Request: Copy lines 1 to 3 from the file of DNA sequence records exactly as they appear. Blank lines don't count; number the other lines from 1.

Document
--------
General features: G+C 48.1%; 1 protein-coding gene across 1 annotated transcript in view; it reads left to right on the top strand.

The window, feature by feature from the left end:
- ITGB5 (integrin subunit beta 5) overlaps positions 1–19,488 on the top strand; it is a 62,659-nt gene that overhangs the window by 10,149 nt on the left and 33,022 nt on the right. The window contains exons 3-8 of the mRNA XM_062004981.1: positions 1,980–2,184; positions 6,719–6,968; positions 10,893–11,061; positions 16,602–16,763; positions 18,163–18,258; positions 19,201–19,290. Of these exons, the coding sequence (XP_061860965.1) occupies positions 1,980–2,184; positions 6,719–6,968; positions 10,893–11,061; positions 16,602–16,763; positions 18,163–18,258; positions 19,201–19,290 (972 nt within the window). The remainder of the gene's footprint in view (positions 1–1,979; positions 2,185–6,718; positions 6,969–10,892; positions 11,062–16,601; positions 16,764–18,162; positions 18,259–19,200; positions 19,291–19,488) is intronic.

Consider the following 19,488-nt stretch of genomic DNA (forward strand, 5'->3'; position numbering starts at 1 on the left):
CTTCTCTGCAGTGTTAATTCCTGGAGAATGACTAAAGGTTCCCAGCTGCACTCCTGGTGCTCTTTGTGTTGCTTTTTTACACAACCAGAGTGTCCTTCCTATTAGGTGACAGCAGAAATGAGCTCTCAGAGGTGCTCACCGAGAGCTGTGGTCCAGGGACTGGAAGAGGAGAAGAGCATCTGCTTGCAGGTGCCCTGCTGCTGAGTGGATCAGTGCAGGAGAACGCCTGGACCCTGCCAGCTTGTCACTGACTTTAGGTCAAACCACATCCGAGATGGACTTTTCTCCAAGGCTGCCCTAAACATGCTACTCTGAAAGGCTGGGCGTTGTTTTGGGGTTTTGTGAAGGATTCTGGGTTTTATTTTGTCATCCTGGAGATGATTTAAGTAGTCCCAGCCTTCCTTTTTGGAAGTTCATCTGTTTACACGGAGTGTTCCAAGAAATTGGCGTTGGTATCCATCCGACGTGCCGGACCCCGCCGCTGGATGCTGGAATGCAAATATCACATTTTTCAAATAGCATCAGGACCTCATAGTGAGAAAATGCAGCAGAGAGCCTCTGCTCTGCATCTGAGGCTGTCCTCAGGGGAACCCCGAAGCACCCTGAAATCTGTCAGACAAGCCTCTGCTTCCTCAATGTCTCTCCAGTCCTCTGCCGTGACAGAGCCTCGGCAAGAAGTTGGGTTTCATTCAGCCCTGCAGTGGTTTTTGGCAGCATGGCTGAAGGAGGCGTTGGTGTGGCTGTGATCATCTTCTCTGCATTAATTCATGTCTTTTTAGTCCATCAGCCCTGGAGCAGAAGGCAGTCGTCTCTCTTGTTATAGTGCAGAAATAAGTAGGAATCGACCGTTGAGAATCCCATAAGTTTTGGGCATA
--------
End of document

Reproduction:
General features: G+C 48.1%; 1 protein-coding gene across 1 annotated transcript in view; it reads left to right on the top strand.

The window, feature by feature from the left end:
- ITGB5 (integrin subunit beta 5) overlaps positions 1–19,488 on the top strand; it is a 62,659-nt gene that overhangs the window by 10,149 nt on the left and 33,022 nt on the right. The window contains exons 3-8 of the mRNA XM_062004981.1: positions 1,980–2,184; positions 6,719–6,968; positions 10,893–11,061; positions 16,602–16,763; positions 18,163–18,258; positions 19,201–19,290. Of these exons, the coding sequence (XP_061860965.1) occupies positions 1,980–2,184; positions 6,719–6,968; positions 10,893–11,061; positions 16,602–16,763; positions 18,163–18,258; positions 19,201–19,290 (972 nt within the window). The remainder of the gene's footprint in view (positions 1–1,979; positions 2,185–6,718; positions 6,969–10,892; positions 11,062–16,601; positions 16,764–18,162; positions 18,259–19,200; positions 19,291–19,488) is intronic.